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6 health care cost factors that can drain retirement savings

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From a financial standpoint, health care is one of retirement's biggest "unknowns" with insurance premiums and deductibles, prescription drugs, and nursing care. Because the cost of staying healthy is difficult to predict — especially with projections that health care costs will continue rising 1.5 to 2 times the consumer price index (CPI) — it can be doubly hard to plan for.

Given these rising costs, health care is an expense that's critical for people to account for when setting their retirement savings goals. The key is to build a strategy that can solve for known expenses, while providing flexibility to help meet future needs.

Cost factors Americans need to consider…

blue icon clock with number 65

Missing the Medicare sign-up can cause a penalty

Even if people plan to delay receiving benefits because they're working, they still need to sign up for Medicare three months before turning age 65. If they don't enroll in Medicare medical insurance or prescription drug coverage when first eligible, they may have to pay a late enrollment penalty for as long as they have coverage.

Inflation will increase lifetime health care out-of-pocket costs

Short-term inflated health care costs can have long-term effects. For example, if inflation for health care costs remained at 1.5 times the CPI for just the next two years, a healthy 45-year-old couple today retiring in 20 years could expect to pay $259,808 more for their health care expenses during retirement.

The compounding effect of rising health care inflation can mean significantly higher lifetime out-of-pocket health care costs in retirement, projected to be:

Retiring at age 65  Lifetime retirement health care costs
65-year-old couple retiring now $673,587
55-year-old couple $1,073,717
45-year-old couple $1,770,276


Health care costs include Medicare Parts B and D, Medicare Supplement Insurance Premiums, Dental Premiums and out-of-pocket expenses. Calculations assume that a healthy male and female will have life expectancies of 87 and 89 respectively, and will have a combined future modified adjusted gross income (MAGI) up to $176,000.

Nearly half of retirees stop working sooner than they expected

Largely due to health reasons or job loss, 46 percent of retirees stop working earlier than they planned. That means they'll need to find a way to bridge the "income gap" created by the loss of wages they had planned on earning.

Longer lives, higher costs

About one out of every three 65-year-olds today will live until at least age 90, and one out of seven will live until at least age 95. The additional years of paying for medical insurance premiums and other health care expenses combined with health care inflation bump up lifetime costs.

Long-term care is a reality for many Americans

Considering healthy 65-year-olds today, there’s about a 70 percent chance of an individual needing long-term care at some time in their future. 

Factoring in rising costs, Americans living longer and how volatile markets have potentially impacted workers’ retirement savings, paying for long-term care could take a significant bite out of an individual’s retirement assets, especially if both people in a couple would need it.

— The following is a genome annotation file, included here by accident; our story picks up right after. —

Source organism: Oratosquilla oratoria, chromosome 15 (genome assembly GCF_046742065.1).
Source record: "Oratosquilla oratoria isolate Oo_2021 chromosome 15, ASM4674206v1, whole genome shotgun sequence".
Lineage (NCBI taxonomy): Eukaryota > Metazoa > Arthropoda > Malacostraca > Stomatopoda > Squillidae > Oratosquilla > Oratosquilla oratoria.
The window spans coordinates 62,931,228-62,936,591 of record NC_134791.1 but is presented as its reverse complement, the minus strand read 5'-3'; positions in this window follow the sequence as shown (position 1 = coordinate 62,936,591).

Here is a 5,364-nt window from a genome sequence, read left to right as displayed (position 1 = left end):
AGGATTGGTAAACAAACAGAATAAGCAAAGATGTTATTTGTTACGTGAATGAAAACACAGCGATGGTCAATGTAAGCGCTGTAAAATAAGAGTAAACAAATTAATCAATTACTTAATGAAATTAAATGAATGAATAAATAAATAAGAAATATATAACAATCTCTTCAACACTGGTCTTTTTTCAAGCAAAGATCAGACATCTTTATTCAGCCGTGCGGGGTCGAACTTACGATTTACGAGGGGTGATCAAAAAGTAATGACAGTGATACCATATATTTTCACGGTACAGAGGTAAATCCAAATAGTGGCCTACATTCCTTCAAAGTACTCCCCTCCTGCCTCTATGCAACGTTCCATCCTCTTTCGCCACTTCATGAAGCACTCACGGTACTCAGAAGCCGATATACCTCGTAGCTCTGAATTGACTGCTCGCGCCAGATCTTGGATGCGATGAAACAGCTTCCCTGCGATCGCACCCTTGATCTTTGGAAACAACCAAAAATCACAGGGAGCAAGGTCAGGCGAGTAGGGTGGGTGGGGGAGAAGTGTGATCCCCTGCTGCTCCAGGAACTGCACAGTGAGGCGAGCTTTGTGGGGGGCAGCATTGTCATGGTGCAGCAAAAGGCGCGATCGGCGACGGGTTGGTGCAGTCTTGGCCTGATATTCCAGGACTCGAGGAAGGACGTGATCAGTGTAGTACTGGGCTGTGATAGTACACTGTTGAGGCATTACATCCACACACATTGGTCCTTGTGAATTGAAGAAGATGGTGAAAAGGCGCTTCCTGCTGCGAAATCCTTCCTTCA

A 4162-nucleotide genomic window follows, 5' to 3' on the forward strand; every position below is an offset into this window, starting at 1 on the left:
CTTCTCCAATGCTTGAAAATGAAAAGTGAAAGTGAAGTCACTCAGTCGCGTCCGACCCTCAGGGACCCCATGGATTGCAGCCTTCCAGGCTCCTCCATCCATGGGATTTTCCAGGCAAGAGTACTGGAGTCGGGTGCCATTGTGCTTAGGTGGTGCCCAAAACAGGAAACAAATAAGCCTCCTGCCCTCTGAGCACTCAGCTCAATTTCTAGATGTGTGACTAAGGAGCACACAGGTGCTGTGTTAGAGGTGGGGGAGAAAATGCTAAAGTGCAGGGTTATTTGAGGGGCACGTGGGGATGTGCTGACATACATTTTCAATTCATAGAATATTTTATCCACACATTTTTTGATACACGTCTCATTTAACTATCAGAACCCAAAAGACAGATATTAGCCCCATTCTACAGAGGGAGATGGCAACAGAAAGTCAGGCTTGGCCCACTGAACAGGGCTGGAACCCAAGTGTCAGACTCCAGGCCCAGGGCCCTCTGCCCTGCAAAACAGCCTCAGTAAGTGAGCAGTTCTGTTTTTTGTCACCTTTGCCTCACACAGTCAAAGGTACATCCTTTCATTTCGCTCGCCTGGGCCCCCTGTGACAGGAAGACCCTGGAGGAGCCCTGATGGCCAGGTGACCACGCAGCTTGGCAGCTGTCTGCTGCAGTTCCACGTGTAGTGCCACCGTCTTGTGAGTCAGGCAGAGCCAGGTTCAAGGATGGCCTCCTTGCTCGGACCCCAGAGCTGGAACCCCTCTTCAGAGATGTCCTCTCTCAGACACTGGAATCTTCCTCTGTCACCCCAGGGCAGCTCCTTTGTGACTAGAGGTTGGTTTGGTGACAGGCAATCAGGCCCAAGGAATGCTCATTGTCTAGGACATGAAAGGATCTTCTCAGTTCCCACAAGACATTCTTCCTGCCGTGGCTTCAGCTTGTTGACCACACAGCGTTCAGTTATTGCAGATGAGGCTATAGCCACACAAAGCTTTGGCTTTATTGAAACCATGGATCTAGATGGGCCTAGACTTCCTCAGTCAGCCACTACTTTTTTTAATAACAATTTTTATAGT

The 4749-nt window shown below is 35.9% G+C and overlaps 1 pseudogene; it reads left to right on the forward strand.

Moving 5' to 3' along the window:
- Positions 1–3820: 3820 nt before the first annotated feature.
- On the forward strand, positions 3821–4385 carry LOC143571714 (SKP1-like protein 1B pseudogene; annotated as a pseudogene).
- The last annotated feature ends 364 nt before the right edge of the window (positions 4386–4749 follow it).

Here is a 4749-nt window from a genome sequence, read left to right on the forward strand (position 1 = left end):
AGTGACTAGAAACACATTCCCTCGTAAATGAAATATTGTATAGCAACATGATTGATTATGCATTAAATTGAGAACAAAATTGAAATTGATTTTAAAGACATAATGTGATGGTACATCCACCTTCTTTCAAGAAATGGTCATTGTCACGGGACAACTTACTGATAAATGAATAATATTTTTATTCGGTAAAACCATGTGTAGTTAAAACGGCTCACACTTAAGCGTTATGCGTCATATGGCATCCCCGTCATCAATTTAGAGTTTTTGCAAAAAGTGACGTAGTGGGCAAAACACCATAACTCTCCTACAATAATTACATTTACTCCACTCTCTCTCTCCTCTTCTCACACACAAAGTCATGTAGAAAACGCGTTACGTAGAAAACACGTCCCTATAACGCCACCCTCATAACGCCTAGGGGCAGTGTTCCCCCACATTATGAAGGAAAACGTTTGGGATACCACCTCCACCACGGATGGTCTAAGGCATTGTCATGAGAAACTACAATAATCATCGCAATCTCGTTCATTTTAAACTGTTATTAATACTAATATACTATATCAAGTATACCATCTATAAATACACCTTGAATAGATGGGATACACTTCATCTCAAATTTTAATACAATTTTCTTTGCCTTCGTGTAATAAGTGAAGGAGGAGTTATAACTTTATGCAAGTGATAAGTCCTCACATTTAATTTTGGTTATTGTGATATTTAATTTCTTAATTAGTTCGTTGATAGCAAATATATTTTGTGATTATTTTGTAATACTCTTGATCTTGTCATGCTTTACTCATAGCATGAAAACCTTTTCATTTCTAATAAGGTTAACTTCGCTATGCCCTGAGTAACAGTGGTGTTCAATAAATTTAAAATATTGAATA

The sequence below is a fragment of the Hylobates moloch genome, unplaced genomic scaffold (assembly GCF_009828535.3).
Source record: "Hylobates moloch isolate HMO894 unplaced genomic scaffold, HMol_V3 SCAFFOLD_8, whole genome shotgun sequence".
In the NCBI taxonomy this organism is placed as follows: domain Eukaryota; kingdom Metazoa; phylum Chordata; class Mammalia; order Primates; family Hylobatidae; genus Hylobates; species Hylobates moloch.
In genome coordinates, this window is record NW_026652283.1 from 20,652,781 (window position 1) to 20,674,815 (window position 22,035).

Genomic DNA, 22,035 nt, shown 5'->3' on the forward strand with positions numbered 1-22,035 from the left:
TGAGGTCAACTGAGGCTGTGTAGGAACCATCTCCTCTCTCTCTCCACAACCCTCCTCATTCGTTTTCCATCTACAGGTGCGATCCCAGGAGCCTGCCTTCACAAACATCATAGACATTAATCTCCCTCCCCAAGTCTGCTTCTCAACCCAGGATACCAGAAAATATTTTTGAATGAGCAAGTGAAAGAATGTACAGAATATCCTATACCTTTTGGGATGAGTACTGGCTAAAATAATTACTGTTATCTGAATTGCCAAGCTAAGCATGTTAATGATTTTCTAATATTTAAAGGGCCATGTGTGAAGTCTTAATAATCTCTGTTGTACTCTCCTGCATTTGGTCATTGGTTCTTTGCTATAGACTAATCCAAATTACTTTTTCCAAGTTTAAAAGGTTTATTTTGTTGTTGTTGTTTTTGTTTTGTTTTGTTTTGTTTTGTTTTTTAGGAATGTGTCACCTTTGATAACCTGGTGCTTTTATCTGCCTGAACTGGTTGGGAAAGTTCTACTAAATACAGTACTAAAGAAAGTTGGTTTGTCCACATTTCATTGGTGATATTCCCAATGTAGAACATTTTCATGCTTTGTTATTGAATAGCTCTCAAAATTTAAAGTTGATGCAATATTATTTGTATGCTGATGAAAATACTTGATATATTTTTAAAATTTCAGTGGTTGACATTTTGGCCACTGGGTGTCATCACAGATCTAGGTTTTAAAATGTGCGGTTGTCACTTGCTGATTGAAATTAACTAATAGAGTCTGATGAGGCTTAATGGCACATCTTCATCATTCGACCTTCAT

Projected long-term care costs for a healthy 65-year-old couple

  Life Expectancy Duration of care Nursing home* Weekly home health care
44 hrs/week*
Female 89 1 year $205,000 $115,000
Male 87 1 year $193,000 $108,000
Combined     $398,000 $223,000
*national average, future value

Health care costs could outpace Social Security benefits

Although 2022 gave Social Security recipients the highest cost-of-living-adjustment (COLA) since 2008, these income boosts may not keep up with rising health care costs. In 2022, monthly premiums for Medicare Part B, prescription drug coverage and co-pays also jumped. Higher living expenses and health care costs that continue to trend up could easily outpace monthly Social Security benefits.

Today’s healthy 45-year-old couple that retires at age 65 could pay 156% times their expected monthly Social Security benefit for health care expenses (if inflation for these costs remains at 1.5 times CPI for the next two years).

Source: HealthView Services, 2022

Where do your clients stand?

More than a third (35 percent) of workers aren’t too or at all confident they’ll have enough money to pay for their health care costs in retirement, according to the 2022 Retirement Confidence Survey results. Where do your clients fall on the retirement readiness spectrum? 

Retirement planning isn't an exact science, but helping your clients think through variables now about future health care costs is a smart way to identify a potential income gap. Remember to include factors that could increase their health care costs (i.e., inflation or multiple years of long-term care) and reduce their purchasing power in retirement.

Creating a holistic financial strategy with solutions that can account for higher out-of-pocket health care costs and other variables that may be out your clients’ control can help close a potential income gap to help prepare them to retire financially secure … their way.

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